When Ali gets knocked on her backside on all of page one, it just might just make her more appealing, endearing and relatable - because being a 40-something who is just beginning the Police Academy classes for the first time is a wee bit unusual. J.A. Jance’s new novel, Fatal Error, is a breath of fresh air for that unique foundation, police academy classes notwithstanding. Unlike an ‘oma’ (or ‘old lady’), as her classmates not so sweetly call her, Ali’s most exciting tale is just beginning.
From being a fairly well-known news anchor in L.A. and married to being let go and being widowed, Ali’s life has bounced up and down, changing drastically. The one positive outcome of the whole ugly situation is that her husband left her wealthy enough to live whatever life she so chose from there on.
Despite a fairly complex new personal world - being daughter to aging but healthy parents, mother to an adult son and expecting her first twin grandchildren, flipping houses with her assistant, and a lover to balance in the mix - Ali finds herself bored to tears and wishing for work.
Enter classes at the Arizona Police Academy with a bunch of young, ego-driven classmates. When another anchor (who has also been “aged out” of the business) calls, Ali is vaguely interested and briefly distracted. Brenda shows up on an obvious bender with a story about a missing fiancé with a shady history, begging for help. To complicate the tale, the man is someone Brenda has never met: she fell in love online.
Major and minor characters parade in and out for a while. Ali’s career with the PD doesn’t exactly pan out as expected, and we bounce around between places and people for the first 100 pages of. That’s when the story really picks up and begins to truly get interesting. A fairly gory murder takes place, with a brilliantly greedy killer who gets away clean only to kidnap someone else to pin the crime on. A small-town detective in Northern California with a sad, sad personal life assigned to the case finds that there are few leads for him to investigate. He also doesn’t know that in Arizona, Ali is also trying to figure things out - albeit a bit less legally.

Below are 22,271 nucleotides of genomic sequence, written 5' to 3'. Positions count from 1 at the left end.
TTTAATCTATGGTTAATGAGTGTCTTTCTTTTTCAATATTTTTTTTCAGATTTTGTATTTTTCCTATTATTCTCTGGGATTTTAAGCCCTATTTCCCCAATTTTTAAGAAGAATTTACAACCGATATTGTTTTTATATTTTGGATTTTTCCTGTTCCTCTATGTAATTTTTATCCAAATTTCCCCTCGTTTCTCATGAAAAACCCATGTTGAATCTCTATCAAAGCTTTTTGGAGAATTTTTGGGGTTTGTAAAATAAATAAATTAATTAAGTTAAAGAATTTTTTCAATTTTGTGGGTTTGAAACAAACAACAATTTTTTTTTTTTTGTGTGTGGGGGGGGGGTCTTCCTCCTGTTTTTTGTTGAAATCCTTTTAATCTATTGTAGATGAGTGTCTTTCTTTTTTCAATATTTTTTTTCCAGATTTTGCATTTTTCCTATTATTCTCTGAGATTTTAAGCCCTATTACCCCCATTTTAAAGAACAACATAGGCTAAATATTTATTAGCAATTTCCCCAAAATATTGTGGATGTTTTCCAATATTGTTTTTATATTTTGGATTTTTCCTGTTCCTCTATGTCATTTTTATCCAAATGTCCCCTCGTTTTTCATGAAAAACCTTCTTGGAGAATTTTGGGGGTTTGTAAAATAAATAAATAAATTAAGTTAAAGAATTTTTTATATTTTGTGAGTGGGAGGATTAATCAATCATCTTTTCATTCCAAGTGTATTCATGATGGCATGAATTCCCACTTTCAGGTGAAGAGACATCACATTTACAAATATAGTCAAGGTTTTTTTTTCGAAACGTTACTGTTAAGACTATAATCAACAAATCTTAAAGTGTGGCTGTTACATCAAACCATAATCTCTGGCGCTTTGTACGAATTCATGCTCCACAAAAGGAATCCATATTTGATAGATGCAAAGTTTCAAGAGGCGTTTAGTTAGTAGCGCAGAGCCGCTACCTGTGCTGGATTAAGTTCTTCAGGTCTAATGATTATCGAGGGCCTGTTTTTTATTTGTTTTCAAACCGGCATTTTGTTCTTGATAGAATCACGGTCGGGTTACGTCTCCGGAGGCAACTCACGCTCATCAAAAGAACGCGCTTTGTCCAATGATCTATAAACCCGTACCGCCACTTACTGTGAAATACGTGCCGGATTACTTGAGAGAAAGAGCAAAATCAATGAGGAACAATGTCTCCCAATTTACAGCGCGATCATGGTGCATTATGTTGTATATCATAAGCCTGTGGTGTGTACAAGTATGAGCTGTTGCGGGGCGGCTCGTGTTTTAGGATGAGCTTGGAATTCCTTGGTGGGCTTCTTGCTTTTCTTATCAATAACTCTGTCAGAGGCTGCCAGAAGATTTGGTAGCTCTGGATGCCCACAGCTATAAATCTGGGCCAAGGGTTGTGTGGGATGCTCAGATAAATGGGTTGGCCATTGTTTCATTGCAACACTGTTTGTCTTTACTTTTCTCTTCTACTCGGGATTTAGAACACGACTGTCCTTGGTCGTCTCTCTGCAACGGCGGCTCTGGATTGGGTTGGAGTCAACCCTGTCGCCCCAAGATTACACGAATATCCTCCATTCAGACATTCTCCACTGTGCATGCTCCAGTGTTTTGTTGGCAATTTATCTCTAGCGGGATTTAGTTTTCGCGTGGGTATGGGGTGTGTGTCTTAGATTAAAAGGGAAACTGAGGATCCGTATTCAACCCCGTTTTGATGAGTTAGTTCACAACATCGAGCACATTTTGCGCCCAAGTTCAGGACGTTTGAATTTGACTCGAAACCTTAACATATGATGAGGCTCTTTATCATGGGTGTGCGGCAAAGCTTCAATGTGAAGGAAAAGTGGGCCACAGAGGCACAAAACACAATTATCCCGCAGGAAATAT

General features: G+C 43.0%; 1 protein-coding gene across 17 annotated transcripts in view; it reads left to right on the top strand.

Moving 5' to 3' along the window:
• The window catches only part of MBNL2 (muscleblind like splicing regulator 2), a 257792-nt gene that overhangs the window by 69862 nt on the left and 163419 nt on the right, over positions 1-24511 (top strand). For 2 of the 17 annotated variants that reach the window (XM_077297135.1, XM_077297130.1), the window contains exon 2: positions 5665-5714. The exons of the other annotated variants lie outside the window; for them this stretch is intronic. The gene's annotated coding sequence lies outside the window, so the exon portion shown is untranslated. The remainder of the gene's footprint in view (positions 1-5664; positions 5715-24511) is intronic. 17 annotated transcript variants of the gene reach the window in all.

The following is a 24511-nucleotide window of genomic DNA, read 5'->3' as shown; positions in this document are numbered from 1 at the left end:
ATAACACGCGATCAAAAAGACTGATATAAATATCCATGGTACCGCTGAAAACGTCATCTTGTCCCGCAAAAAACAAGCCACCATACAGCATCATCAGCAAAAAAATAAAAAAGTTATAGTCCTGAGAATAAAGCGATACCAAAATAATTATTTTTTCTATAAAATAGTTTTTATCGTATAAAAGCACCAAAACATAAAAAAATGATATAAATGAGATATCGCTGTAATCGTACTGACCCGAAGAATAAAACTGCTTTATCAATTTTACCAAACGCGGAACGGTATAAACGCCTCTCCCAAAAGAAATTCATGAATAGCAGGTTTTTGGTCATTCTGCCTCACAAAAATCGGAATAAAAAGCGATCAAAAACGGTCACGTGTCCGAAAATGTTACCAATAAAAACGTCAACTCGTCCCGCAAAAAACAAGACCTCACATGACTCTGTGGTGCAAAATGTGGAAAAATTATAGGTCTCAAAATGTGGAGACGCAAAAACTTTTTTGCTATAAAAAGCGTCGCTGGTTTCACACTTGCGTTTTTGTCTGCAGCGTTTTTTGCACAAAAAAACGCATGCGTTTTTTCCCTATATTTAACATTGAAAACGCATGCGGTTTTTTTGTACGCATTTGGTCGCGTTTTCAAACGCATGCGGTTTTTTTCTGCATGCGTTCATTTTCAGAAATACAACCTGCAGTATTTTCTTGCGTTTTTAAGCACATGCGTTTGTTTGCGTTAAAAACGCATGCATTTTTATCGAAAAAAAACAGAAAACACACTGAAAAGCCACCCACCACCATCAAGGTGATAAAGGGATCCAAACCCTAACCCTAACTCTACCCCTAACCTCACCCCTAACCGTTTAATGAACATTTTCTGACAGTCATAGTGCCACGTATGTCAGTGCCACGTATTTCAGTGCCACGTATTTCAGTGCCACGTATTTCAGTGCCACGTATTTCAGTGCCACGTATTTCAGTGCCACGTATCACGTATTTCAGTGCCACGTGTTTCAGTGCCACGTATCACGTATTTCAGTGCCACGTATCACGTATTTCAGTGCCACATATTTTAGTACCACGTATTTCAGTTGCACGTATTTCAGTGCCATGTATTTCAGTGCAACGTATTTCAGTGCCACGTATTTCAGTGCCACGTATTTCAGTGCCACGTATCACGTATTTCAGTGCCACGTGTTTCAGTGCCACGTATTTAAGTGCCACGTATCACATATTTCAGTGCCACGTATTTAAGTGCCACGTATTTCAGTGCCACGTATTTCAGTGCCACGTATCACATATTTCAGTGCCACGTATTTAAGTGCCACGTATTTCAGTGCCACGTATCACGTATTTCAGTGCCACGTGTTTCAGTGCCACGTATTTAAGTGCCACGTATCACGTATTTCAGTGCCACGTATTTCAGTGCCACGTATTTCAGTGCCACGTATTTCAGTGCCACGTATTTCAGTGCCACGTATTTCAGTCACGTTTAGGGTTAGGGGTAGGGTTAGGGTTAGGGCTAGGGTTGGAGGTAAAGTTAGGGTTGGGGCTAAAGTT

With a meandering style of storytelling, Jance weaves a story string by string, agonizing detail by trifling detail, so that it really isn’t until very nearly the end that we see the big murderous picture finally figured out by the pair trying so hard to nail the killer. However, to further set it apart from other tales of this ilk, we - as the omniscient reader - see the murders and kidnapping happen in real time, as the investigators are scrambling about to figure it out. Rather than traditional whodunit, we have more of a let’s-see-if-they-can-figure-out whodunit.
Ali is feisty, tireless and pushy as needed. Gil is similar, if pathetically tired of life. They make an interesting pair. She has not-so-legal contacts, while he his legal police avenues make their case legit as they close in together.
The choppy lack of flow is disconcerting. Odd side characters seem to be there for nothing more than rounding out fluff, both sad and happy. There are ‘cool’ clichés and a significant lack of follow-through in regards to a victim. Still, the forceful presence of the non-policewoman is a definite perk in this tale, and the intricate skill needed to weave all those loose ends in is admirable.
While the big picture is impressive, the jagged and extreme stylized method of storytelling makes it too exhausting to sink into and enjoy. Fatal Error is obviously carefully crafted but definitely not a traditional murder mystery.